The problem Consider two simplicial complexes X and Y as pictured below. Our goal is to understand an algorithm which reveals how a map of complexes induces a map on (co)homology. This post is laid out in the following two parts: We will start by reviewing an algorithm others have shared for computing the basis … Continue reading An Elementary Algorithm for Persistent Cohomology

## Sheafification Via Hypercovers (Under Construction)

The Goal / An Informal Introduction Loosely speaking, the definition for sheaf many of us first learn is that it is a presheaf, $latex F$, which satisfies some glueing condition: for each open subset $latex U$ of our fixed topological space $latex X$, and open covering $latex \{U_i \}$, sections of $latex F(U)$ are precisely … Continue reading Sheafification Via Hypercovers (Under Construction)

## Computing the Direct Limit

The motivation for this post is to go through some details necessary in the formal definition of Cech Cohomology. In that definition, we come across the notion of the direct limit of a directed system. This post will serve to: Explicitly write out some of the details needed to see why the direct limit of a directed … Continue reading Computing the Direct Limit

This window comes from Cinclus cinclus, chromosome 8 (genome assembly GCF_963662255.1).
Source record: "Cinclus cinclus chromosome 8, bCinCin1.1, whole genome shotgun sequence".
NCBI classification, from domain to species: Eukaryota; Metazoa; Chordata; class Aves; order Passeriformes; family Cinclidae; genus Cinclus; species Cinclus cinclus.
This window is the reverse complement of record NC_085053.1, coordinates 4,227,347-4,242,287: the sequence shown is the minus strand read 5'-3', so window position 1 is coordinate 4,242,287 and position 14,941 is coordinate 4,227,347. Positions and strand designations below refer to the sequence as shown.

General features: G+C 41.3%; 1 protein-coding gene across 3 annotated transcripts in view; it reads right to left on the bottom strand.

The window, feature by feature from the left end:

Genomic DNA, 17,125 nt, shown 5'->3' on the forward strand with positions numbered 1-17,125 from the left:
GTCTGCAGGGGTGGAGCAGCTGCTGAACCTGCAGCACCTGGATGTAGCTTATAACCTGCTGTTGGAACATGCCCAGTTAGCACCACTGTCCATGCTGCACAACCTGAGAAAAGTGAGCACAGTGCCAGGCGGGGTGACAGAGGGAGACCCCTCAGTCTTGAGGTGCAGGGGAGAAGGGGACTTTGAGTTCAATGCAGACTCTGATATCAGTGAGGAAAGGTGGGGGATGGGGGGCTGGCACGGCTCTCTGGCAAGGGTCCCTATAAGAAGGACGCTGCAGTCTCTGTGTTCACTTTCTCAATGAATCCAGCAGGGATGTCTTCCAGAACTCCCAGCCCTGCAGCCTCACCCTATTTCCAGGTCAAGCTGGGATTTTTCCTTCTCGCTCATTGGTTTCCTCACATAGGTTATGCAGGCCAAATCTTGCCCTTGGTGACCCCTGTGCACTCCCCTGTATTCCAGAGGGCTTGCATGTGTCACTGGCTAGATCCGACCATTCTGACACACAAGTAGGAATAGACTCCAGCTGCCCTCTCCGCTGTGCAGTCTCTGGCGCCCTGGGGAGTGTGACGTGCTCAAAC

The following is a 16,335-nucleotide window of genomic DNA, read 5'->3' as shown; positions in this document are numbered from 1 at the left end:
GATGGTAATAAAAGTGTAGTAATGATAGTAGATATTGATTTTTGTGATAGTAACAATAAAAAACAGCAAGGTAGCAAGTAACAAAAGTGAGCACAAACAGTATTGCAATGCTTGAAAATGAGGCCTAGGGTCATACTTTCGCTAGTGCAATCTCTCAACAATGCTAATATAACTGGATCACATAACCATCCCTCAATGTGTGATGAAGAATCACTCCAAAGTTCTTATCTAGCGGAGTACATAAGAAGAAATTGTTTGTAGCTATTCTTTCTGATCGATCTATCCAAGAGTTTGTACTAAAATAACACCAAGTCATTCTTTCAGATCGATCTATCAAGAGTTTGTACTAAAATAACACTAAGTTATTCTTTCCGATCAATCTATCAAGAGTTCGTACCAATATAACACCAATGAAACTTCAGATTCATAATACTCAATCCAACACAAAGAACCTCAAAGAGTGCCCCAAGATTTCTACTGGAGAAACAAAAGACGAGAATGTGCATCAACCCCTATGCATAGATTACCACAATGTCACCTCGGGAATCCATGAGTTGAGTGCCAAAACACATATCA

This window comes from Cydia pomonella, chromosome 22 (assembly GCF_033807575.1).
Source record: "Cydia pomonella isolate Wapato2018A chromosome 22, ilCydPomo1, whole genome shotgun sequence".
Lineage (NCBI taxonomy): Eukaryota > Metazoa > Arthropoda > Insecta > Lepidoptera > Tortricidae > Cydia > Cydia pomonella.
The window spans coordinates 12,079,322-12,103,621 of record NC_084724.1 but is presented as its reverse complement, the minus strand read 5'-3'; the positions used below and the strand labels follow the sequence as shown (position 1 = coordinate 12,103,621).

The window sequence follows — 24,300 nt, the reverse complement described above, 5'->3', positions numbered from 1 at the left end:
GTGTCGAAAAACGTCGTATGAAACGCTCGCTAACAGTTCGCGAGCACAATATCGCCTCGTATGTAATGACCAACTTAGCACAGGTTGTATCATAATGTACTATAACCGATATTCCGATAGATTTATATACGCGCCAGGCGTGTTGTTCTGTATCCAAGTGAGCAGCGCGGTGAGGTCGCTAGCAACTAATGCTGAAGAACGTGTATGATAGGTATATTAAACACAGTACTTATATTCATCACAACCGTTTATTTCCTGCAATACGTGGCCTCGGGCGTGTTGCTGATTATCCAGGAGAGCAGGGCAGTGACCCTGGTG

## Why can we add to both sides of an equation?

(Originally written for my Intro to Homological Algebra Summer Seminar Group at SJC) One of the first things you learn in Algebra, is how to manipulate equations. Given the equation: $latex 2x + 3 = 4,$ we quickly learned how to subtract 3 from both sides of the equation. In this post, I would like to go … Continue reading Why can we add to both sides of an equation?

## Quotients of Groups: Where 2+3 = 1.

(Meant for my Intro to Homological Algebra Summer Seminar Group at SJC) Last time we met we discussed groups, where we can recall that A group, $latex G$, is a set with a binary operation $latex \mu: G \times G \to G$ which is associative, has an identity, and has inverse elements. Example: $latex \mathbb{Z} … Continue reading Quotients of Groups: Where 2+3 = 1.

## An Introduction to Linear Regression

(A Note for my SJC MAT 151 class - Summer 2018) What we would have talked about on Friday, had we met for class, was Linear Regression. Consider this Body Fat Data Set I found which compares patients' body fat measurements to other measurements on their bodies. The first sheet in the excel spreadsheet is simply all … Continue reading An Introduction to Linear Regression